Cacio E Pepe with Stinging Nettle Pasta

 In past posts I have talked about gathering stinging nettles and saving them for later use. This is one of those later uses. I usually gather up a few pounds of nettles and then sauté them with butter and a pinch of salt then puree them in a food processor. to store them I pour the puree into an ice cube tray and then freeze the puree, that way when I want to use some of the puree to make Gnocchi or pasta all I have to do is thaw out a few cubes and I am all set.

Typically when I make pasta I just make big sheets of pasta and make ravioli or agnalotti. I have stayed away from the long noodle pastas for no real reason other than I am a little intimidated by them, stemming from one bad experience years ago when they stuck together so badly I ended up with a giant ball of cooked pasta. I know I shouldn't let past failures keep me from trying things but they do and I don't know why.

A couple of months ago my daughter thought it would be a fun activity for her and I to make some spaghetti and since I am powerless against her charms I found myself making spaghetti. It really isn't a difficult process and if you flour the noodles adequately they don't stick together at all. I really should remember that just because it was difficult once doesn't mean it is always going to be that way.

After making the spaghetti with my daughter we boiled it up and cooked it exactly the way she likes it. With butter, a little black pepper and lots of Parmesan. Only after making this spaghetti with her did I realize that my little girls favorite way to eat pasta was Cacio E Pepe. Cacio is a Roman dish that is basically noodles, black pepper , and Pecorino Romano with a little butter. It is one of my favorite snacks and often I will make it when no one else is home because I love a lot of black pepper in mine and the rest of the family doesn't. Cacio E Pepe may have a simple ingredient list but it isn't a simple dish. If you don't pay attention and over cook it even a little bit the cheese will clump together and you will end up with large rubbery pieces of cheese mixed in with your pasta.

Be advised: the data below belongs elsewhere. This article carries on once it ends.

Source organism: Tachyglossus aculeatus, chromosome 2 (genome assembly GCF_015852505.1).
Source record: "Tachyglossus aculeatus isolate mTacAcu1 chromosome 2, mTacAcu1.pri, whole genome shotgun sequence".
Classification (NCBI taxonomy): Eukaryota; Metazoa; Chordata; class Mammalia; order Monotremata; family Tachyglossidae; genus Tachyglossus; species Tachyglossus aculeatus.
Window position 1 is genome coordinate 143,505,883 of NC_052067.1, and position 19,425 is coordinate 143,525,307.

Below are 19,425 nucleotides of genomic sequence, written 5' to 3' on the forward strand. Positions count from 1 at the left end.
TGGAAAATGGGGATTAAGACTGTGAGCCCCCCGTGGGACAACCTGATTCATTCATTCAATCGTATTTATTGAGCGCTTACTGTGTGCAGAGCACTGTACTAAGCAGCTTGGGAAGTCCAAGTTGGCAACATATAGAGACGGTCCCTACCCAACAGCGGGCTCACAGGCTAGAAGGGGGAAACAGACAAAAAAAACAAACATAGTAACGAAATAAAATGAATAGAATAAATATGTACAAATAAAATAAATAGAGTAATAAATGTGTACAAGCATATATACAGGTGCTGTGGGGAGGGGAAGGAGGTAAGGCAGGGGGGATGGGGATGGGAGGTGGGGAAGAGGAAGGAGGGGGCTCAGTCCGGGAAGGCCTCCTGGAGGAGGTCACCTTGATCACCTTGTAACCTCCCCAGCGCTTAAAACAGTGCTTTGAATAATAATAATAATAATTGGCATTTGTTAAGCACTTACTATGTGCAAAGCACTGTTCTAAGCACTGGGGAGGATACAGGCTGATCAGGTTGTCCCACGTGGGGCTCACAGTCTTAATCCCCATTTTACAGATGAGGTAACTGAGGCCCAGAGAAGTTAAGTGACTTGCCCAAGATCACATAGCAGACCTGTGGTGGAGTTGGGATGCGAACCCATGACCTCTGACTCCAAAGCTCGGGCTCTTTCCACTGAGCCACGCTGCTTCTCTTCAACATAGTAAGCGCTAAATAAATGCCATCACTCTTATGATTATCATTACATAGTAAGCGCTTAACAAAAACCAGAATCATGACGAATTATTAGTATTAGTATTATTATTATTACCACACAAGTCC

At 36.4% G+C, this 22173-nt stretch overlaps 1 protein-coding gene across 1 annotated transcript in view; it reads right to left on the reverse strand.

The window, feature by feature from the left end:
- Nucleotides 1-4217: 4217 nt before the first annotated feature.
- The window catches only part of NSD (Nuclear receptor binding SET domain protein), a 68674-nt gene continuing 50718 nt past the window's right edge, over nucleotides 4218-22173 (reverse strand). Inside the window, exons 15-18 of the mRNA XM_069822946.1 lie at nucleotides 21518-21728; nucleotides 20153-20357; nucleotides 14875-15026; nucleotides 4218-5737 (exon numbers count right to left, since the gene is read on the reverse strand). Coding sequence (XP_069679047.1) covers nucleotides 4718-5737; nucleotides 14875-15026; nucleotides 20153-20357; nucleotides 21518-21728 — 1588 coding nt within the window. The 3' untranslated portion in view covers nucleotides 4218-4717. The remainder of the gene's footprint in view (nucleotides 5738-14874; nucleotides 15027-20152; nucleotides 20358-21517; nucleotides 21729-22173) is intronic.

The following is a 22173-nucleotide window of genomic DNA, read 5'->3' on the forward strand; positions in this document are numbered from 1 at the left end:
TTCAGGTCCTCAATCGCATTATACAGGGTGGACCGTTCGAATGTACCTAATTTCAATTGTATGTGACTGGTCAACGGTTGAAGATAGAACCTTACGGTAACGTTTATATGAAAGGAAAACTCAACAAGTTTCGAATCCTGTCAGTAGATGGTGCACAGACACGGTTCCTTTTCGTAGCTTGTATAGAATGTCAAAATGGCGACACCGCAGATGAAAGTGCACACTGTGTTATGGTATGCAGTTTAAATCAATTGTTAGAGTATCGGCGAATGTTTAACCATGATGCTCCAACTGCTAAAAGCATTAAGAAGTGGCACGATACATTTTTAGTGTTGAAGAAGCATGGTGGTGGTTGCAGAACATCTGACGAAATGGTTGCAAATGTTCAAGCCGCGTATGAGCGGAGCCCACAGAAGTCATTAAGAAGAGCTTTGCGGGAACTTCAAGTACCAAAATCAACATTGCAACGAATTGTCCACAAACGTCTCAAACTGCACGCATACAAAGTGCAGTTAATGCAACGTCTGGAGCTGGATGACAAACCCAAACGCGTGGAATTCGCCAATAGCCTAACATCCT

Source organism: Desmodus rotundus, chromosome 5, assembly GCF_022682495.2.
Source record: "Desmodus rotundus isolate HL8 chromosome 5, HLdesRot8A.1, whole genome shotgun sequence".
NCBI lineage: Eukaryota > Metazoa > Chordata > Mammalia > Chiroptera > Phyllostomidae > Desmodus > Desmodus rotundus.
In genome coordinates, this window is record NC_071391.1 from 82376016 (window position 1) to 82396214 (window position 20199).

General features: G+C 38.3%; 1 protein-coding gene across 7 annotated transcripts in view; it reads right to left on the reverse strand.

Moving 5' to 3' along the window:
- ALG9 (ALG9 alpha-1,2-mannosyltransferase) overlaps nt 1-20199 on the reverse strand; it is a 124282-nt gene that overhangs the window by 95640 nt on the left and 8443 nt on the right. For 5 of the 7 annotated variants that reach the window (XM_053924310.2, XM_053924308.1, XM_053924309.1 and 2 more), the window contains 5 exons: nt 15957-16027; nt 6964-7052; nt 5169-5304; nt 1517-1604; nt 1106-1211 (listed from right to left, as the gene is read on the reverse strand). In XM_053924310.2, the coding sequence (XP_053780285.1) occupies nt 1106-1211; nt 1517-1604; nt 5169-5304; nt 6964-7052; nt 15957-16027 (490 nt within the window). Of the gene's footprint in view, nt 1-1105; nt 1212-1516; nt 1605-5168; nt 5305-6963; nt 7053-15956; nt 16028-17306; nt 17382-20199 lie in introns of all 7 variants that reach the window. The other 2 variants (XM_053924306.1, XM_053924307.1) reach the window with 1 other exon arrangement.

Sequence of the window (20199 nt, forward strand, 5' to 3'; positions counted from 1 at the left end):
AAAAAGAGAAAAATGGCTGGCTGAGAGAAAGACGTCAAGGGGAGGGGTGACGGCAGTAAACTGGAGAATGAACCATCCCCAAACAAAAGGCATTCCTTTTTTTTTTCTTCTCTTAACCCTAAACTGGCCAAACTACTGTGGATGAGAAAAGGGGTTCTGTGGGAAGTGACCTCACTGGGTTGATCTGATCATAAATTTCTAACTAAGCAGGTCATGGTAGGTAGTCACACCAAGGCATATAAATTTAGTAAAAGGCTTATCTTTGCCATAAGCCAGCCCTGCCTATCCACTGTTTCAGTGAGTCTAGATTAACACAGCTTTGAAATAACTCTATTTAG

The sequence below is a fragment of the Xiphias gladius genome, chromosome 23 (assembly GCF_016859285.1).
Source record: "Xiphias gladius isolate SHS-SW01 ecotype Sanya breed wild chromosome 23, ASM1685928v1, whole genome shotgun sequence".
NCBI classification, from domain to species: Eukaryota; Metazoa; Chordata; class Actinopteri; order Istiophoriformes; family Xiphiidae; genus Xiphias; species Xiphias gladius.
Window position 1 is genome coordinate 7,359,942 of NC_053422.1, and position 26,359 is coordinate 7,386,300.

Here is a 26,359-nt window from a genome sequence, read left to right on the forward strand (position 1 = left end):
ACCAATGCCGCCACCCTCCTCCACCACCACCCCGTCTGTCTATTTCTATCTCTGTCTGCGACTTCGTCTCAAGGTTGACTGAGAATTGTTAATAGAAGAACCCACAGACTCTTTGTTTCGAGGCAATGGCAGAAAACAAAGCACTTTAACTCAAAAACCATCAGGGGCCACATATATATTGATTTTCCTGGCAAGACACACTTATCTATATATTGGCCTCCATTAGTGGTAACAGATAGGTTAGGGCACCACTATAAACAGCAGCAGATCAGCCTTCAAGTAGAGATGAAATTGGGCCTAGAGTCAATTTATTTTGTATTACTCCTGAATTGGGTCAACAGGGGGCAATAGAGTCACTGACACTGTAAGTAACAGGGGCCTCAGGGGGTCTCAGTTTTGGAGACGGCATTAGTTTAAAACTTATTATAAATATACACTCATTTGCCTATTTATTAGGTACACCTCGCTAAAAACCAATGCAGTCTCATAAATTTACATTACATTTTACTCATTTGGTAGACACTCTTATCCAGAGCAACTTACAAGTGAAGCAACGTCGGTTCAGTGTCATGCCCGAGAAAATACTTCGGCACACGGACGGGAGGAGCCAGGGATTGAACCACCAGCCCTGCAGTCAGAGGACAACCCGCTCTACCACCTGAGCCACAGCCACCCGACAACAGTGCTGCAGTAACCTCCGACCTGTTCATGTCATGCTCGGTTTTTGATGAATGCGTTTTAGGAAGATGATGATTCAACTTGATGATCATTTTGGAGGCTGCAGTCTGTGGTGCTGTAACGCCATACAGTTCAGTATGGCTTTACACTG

I decided after making spaghetti with my daughter that I wanted to try to make spaghetti with a nettle pasta and of course then make Cacio with the nettle pasta. Now I have eaten Cacio probably a few hundred times and I have used everything from Buccatini to ramen noodles and I can say with 100% certainty that Cacio was meant for Nettle pasta. The flavor of the noodle when accompanied by the cheese, butter and of course lots of black pepper made this, the best plate of Cacio E pepe I have ever eaten.

Nettle Pasta

This will make enough spaghetti for 2 large portions or 4 small portions

2 egg yolks
1/2 cup nettle puree
1 1/2 cups all purpose flour
pinch of salt

Make a mound of flour in the middle of a large surface and make a well in the middle. Stir the yolks and nettles together and pour into the well. Add the pinch of salt and then with your fingers start to stir the nettle puree into the flour and work it all together until you get one ball of dough. If it is to dry add a few drops of water at a time until you get a dough with the consistency of Play-dough. once you have reached this point the possibilities are endless. using a pasta roller make your sheets of pasta dough first then feed the sheets into the cutter to make the noodles.

To Make the Cacio E pepe

4 ounces of noodles
2 tablespoons of butter
1/4 cup grated Parmesan
1/2 cup grated pecorino Romano
1/2 cup of the pasta water after cooking
2 tsp fresh ground black pepper

When the noodles are cooked set them aside to drain and reserve the 1/2 cup of pasta water. Melt the butter in a large sauté pan over medium high heat and add the black pepper and cook for 30 seconds. Add the noodle and toss with the butter and the black pepper. Stir in the grated cheese and then add the hot pasta water. Remove from the heat and stir vigorously until the cheese and water have made a light sauce and coated the noodles. Serve Immediately.